Insurgent Dir. Robert Schwentke

[Summit Entertainment/Lionsgate; 2015]

Styles: young adult, dystopian, selfies, entitlement
Others: Divergent, The Hunger Games, Maze Runner

Early on in Insurgent, the second film adaptation of Veronica Roth’s best-selling young adult series, Tris (Shailene Woodley) cuts her long, straight hair into a pixie cut. It’s at once (on her part and the filmmakers’) a vacuous aesthetic decision and a symbolically important one, like many of the simultaneities that characterize growing up in an age where self-expression and self-determination are hopelessly inextricable. It also neatly describes Insurgent’s flaws and strengths: Roth’s parable about the dangers of school tracking is so weak, it collapses under the film’s visual pastiche (Hunger Games; ruin porn; iPhone sci-fi; Pinterest lifestyle feeds including steampunk, boho, streetwear). Absent a coherent, authorial grand narrative about humanity and stuff, Insurgent’s politics — its core — is that thing we too often think of as peripheral to meaning: the superficial.

As the film begins, Tris and her friends are hiding out with the Amity folks, one of the five factions into which the citizens of the film’s post-apocalyptic Chicago setting are divided. Amity’s cheerful, peace-loving communalism rubs Tris the wrong way, and for those familiar with Woodley, this is a clever bit casting (one of the things this film is best at): IRL, the actress, who makes her own toothpaste out of clay and whose most beloved physical possessions include a Vitamix (an excellent blender that I highly recommend), would likely be much more at home in dressed in Amity’s natural fabrics while peeling organic sweet potatoes under their rough-hewn geodesic dome. But Tris, she thinks, is just not that type of person. She’s a member of the Dauntless — the brave security force faction/parkour performance group who dress kinda healthgoth but also who like early-aughts tattoos and facial piercings, IKR so random — and as such, dislikes everything that geodesic domes and their aficionados stand for.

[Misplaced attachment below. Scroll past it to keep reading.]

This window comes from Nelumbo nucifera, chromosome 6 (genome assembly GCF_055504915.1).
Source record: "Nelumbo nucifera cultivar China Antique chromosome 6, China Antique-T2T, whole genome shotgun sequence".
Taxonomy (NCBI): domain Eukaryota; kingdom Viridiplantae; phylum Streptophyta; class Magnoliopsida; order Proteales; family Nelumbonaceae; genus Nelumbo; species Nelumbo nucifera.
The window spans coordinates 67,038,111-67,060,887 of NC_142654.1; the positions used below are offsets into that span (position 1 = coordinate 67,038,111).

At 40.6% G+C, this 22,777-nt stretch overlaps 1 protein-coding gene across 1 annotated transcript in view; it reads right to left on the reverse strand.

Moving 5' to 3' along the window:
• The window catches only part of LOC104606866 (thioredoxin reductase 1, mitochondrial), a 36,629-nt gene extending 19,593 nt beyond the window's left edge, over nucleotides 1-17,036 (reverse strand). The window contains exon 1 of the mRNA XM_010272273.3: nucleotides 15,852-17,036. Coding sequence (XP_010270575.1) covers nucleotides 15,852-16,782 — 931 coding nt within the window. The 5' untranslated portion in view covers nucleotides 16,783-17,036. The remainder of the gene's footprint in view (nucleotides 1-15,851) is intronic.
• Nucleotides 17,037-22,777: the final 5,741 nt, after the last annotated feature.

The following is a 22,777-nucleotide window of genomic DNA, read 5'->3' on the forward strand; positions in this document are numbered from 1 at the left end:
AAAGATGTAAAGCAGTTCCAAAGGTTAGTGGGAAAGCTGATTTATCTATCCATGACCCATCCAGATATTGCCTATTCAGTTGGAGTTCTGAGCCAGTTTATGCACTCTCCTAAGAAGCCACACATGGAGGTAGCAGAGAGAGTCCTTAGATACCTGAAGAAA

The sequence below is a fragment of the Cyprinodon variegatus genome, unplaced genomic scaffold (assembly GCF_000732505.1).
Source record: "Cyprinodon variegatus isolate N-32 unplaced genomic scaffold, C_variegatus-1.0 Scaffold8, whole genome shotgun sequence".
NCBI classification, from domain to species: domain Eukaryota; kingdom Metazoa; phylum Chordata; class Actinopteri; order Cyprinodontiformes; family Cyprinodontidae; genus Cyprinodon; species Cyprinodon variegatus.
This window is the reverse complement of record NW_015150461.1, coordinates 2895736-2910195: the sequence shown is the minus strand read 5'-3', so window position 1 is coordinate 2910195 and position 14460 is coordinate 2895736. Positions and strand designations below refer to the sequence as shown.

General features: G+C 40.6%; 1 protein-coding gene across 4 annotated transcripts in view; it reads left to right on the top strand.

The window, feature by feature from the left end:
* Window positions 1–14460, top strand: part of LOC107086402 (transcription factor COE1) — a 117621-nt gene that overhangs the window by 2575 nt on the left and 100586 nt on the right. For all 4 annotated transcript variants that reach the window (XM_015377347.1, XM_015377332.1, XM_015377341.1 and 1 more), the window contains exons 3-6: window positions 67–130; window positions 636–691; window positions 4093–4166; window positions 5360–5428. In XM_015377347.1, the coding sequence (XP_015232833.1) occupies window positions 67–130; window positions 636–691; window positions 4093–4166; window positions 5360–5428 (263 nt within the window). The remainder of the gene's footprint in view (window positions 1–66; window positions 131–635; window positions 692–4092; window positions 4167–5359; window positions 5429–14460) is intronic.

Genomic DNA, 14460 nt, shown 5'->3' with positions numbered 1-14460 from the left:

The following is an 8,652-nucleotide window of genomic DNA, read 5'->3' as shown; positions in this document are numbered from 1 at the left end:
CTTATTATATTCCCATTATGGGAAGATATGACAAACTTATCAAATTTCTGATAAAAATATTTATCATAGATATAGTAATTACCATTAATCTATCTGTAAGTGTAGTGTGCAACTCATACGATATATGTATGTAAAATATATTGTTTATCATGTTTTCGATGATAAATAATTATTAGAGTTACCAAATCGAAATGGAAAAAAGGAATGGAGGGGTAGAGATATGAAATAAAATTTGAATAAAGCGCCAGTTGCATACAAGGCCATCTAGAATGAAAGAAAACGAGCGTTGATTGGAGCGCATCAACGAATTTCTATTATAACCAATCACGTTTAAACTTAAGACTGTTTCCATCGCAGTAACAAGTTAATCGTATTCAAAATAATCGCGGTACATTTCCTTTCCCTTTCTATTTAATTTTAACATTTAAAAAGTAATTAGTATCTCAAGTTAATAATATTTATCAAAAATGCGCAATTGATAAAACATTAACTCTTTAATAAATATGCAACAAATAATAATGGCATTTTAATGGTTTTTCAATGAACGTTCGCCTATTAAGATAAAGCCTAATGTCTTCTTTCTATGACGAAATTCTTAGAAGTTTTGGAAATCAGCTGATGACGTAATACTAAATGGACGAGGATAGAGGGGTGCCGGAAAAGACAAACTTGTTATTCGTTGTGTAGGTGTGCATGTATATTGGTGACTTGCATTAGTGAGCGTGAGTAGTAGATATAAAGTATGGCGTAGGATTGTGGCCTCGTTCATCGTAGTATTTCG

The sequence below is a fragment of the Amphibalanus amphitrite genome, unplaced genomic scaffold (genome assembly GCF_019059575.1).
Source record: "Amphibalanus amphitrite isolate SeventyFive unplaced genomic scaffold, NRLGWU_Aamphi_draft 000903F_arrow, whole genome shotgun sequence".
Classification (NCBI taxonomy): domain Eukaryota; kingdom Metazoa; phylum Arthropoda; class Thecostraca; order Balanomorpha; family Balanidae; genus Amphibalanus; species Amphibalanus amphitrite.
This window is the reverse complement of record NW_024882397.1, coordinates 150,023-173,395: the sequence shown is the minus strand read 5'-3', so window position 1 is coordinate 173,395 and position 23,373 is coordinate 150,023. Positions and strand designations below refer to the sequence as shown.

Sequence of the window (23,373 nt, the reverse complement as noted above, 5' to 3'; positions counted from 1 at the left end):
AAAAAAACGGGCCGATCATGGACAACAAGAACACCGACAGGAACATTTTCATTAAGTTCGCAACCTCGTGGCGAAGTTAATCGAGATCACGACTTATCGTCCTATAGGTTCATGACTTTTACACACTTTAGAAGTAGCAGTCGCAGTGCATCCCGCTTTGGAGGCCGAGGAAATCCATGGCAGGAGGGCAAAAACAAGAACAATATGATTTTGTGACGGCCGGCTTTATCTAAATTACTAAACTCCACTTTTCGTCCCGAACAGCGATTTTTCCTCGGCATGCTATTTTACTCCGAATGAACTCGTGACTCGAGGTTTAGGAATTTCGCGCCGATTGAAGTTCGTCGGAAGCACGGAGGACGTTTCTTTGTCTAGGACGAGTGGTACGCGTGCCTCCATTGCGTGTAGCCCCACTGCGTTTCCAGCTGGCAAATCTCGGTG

Just as he uses Amity’s geodesic dome and earth-tone natural fibers as a stand in for any substantive illumination of its members’ beliefs, director Robert Schwentke uses Tris’s haircut as a substitute for having to actually show the teenage Tris cross into the self-determination of adulthood. Besides filmic subtlety, it’s really his only option: her parents, who belonged to the morally superior faction Abnegation, died in the last film, Divergent, in which she also lost her virginity to fellow Dauntless member Four (Theo James), so what other blunt-force tropes for growing up are left besides a makeover? And just like Tris breaks the hair mold with her fierce new ‘do, she also breaks down the class barriers of the dystopian world she inhabits: instead of possessing the (scientifically-determined) skillset for one faction, Tris has all of them. The fact that she’s so good at everything is central to the film’s plot and message: the government, led by Jeanine (Kate Winslet), can’t handle how radical it is that people like Tris don’t fit the 5 personality types that structure society, and sets out to eliminate these “Divergents.” Anyone who’s felt discriminated against because you’re a total nerd but you also identify with that one Buzzfeed list that only extroverts will understand will get Tris’s struggle.